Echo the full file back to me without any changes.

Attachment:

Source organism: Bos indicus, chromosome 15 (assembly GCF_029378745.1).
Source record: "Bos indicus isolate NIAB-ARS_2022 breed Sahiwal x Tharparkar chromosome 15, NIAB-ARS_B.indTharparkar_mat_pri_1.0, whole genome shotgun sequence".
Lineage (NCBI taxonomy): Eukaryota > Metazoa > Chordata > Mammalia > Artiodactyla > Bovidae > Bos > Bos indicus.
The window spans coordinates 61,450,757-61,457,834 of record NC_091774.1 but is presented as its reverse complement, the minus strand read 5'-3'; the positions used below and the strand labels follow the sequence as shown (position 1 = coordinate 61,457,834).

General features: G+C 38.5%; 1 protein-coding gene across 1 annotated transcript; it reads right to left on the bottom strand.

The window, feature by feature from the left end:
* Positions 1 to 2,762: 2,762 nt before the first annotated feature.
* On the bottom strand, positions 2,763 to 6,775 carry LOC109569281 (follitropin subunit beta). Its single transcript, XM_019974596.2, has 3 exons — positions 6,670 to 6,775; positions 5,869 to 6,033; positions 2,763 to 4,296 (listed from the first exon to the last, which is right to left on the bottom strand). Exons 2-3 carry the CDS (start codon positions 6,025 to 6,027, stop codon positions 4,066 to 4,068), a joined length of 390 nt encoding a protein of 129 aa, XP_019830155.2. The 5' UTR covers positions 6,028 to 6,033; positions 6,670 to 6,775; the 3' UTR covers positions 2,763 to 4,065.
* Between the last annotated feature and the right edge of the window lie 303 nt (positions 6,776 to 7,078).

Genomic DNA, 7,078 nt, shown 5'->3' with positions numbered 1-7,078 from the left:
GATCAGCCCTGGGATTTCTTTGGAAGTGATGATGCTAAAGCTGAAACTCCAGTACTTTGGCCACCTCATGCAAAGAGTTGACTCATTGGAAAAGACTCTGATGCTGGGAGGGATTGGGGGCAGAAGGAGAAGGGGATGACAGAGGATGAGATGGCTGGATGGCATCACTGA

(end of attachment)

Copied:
Source organism: Bos indicus, chromosome 15 (assembly GCF_029378745.1).
Source record: "Bos indicus isolate NIAB-ARS_2022 breed Sahiwal x Tharparkar chromosome 15, NIAB-ARS_B.indTharparkar_mat_pri_1.0, whole genome shotgun sequence".
Lineage (NCBI taxonomy): Eukaryota > Metazoa > Chordata > Mammalia > Artiodactyla > Bovidae > Bos > Bos indicus.
The window spans coordinates 61,450,757-61,457,834 of record NC_091774.1 but is presented as its reverse complement, the minus strand read 5'-3'; the positions used below and the strand labels follow the sequence as shown (position 1 = coordinate 61,457,834).

General features: G+C 38.5%; 1 protein-coding gene across 1 annotated transcript; it reads right to left on the bottom strand.

The window, feature by feature from the left end:
* Positions 1 to 2,762: 2,762 nt before the first annotated feature.
* On the bottom strand, positions 2,763 to 6,775 carry LOC109569281 (follitropin subunit beta). Its single transcript, XM_019974596.2, has 3 exons — positions 6,670 to 6,775; positions 5,869 to 6,033; positions 2,763 to 4,296 (listed from the first exon to the last, which is right to left on the bottom strand). Exons 2-3 carry the CDS (start codon positions 6,025 to 6,027, stop codon positions 4,066 to 4,068), a joined length of 390 nt encoding a protein of 129 aa, XP_019830155.2. The 5' UTR covers positions 6,028 to 6,033; positions 6,670 to 6,775; the 3' UTR covers positions 2,763 to 4,065.
* Between the last annotated feature and the right edge of the window lie 303 nt (positions 6,776 to 7,078).

Genomic DNA, 7,078 nt, shown 5'->3' with positions numbered 1-7,078 from the left:
GATCAGCCCTGGGATTTCTTTGGAAGTGATGATGCTAAAGCTGAAACTCCAGTACTTTGGCCACCTCATGCAAAGAGTTGACTCATTGGAAAAGACTCTGATGCTGGGAGGGATTGGGGGCAGAAGGAGAAGGGGATGACAGAGGATGAGATGGCTGGATGGCATCACTGA